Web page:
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This out-of-the-box election

How can the Congress and the Left reasonably reconcile their differences?

Written by Ramesh Dadhich |
April 29, 2009 1:08:09 am

With exit polls currently prohibited,the major contenders in this election are issuing their own “feedback” presentations,while the others bask in their own bravado. Frankly,this time,any of the three fronts — the UPA,the NDA and the ‘Third’ Front — could come first,since it is a non-issue election. None of the frontline campaign issues find emotive echoes in popular perception,which is swayed by local issues and equations. And yet,recalling the post-1967 transformative transition of Indian politics repeated every decade—1977,1989,1999 — we know that the post-poll dynamics of the ‘09 election will mark yet another turning point.

The ensuing game will not admit old rules. So,the number one winner may not walk away with the trophy. The numbers will not add up so easily as to get past the half way mark. But a number of certainties can be safely predicted.

First and foremost,though the “who would go with whom” question is unclear,it is absolutely certain who would not go with whom,due to fixed regional political imperatives. This has several dimensions — attempts to bring in an additional ally would threaten the desertion of an existing one,constricting space for political manoeuvrability; between the UPA and the NDA. The UPA or an alternative secular front under a new format would be better placed to enlist more allies by virtue of its ideological positioning; while the pre-poll allies would largely stick together,a few could consider switching sides but only in the last instance of a visible certainty of government formation. The return of estranged allies to theold front would also be guided by similar considerations; and,in the face of no imminent threat of the NDA forming the government,any alliance of the secular parties would not be compelled by the situation but would be absolutely voluntary.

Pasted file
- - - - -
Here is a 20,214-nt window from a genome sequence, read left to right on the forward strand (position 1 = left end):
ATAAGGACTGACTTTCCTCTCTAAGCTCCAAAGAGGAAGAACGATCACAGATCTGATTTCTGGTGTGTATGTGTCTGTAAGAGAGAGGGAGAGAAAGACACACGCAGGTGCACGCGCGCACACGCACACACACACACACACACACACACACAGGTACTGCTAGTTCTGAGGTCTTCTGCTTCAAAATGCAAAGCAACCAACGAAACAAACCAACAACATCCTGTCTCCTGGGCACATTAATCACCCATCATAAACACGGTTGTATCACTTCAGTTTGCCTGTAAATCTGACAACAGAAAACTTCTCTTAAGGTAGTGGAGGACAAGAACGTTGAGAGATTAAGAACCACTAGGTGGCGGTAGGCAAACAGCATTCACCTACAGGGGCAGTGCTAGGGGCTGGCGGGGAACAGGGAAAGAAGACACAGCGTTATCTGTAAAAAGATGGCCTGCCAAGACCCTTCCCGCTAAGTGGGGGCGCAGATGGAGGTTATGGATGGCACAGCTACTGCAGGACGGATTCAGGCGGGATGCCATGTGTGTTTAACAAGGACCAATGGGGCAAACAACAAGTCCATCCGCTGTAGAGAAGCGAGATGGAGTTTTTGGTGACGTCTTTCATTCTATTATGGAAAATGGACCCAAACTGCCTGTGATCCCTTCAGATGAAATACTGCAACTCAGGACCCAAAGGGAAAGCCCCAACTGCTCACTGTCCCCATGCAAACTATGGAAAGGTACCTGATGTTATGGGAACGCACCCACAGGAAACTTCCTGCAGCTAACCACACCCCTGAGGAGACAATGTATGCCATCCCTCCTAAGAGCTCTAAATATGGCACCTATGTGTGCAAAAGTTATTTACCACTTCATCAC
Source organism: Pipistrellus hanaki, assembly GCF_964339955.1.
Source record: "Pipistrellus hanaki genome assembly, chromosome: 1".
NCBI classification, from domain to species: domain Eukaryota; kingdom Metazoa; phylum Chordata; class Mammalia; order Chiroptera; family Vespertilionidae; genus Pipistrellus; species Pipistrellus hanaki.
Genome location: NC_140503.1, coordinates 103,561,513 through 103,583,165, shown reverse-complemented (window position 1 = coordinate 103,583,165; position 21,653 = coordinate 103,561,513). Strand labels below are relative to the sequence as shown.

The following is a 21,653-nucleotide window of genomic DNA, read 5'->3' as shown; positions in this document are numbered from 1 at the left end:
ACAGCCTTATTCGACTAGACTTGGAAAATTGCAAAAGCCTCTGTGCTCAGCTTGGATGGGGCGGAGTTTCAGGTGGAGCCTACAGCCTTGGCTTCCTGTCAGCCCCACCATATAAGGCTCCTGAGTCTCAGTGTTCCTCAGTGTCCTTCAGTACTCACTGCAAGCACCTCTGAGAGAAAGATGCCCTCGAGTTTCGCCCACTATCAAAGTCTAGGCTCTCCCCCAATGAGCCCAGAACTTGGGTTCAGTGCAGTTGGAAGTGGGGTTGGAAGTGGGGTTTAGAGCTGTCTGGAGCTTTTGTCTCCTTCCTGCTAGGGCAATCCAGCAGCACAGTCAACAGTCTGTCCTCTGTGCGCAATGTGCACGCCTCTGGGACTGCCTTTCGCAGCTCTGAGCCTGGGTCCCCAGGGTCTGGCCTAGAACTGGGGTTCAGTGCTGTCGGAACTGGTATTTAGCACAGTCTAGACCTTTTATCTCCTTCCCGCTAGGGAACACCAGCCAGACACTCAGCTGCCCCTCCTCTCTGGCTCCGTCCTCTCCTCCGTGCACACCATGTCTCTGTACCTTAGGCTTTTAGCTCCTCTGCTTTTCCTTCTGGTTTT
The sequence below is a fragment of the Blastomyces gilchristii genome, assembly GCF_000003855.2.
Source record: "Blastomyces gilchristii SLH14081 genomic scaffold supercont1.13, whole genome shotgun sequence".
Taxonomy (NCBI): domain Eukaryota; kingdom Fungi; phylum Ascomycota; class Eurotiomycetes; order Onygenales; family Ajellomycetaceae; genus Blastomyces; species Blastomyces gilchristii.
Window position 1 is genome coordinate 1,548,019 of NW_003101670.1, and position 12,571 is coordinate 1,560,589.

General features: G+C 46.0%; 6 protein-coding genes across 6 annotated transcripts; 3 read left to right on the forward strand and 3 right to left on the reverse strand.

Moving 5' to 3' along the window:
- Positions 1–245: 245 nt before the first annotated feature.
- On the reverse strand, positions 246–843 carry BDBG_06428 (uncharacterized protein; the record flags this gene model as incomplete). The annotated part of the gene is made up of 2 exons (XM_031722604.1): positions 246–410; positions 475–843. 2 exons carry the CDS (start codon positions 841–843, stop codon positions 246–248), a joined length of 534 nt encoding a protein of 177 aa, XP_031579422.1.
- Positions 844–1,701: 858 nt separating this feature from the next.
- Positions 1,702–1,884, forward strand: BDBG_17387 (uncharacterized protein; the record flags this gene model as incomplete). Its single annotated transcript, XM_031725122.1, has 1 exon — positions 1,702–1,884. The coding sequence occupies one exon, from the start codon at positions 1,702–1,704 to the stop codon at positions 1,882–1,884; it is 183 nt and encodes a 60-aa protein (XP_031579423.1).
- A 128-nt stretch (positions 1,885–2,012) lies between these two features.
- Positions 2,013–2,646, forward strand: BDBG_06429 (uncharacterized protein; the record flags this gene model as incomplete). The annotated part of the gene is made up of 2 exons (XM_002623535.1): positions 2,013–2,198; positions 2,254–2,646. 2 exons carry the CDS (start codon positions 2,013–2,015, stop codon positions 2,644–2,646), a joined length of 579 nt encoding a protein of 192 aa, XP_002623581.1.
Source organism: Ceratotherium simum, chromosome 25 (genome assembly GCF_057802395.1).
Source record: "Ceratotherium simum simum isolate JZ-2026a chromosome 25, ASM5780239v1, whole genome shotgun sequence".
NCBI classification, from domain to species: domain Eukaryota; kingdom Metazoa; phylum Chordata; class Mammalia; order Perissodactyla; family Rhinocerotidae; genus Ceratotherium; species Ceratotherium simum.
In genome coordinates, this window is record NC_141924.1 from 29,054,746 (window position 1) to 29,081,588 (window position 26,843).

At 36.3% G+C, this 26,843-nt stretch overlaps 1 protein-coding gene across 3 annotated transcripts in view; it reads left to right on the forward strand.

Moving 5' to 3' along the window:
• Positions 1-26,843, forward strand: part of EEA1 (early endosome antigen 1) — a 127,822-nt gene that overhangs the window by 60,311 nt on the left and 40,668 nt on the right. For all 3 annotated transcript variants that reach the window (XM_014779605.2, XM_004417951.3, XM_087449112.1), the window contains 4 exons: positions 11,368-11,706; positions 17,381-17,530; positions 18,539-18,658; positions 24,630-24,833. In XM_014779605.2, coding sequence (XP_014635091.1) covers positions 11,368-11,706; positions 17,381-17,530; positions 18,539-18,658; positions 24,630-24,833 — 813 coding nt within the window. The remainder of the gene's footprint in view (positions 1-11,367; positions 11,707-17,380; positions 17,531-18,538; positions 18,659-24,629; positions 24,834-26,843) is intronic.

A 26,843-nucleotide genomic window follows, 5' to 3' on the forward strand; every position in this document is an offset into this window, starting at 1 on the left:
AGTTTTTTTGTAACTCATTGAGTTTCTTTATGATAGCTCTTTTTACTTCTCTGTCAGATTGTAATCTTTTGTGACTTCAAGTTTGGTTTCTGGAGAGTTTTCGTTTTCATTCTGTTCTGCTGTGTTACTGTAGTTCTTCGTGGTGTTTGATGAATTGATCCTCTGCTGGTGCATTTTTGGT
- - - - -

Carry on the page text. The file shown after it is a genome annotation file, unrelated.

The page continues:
The Left,irrespective of its final tally (which may not be reduced in any consequential manner as is being wishfully expected),shall remain the fulcrum of non-Congress/non-BJP parties. Individual Left-led parties would not go to the UPA since their singular strength will not generate the required majority. Also,even if it secures an impressive tally beyond its expectation,the BSP would not be inclined to be a junior partner of either the BJP or the Congress,nor would these parties prop-up a BSP-led government since they have all gone through the bitter experience of such an experiment at the state level. Hence the BSP shall be constrained to either side with the Left-led front,even without its leadership,or prefer to sit out of all possible combinations and arrangements,only to finally flex its muscle on the floors of the House. Politically,this is the only course that the BSP would undertake,except the wild possibility of its leader acting upon ‘extraneous’ considerations that she is known for.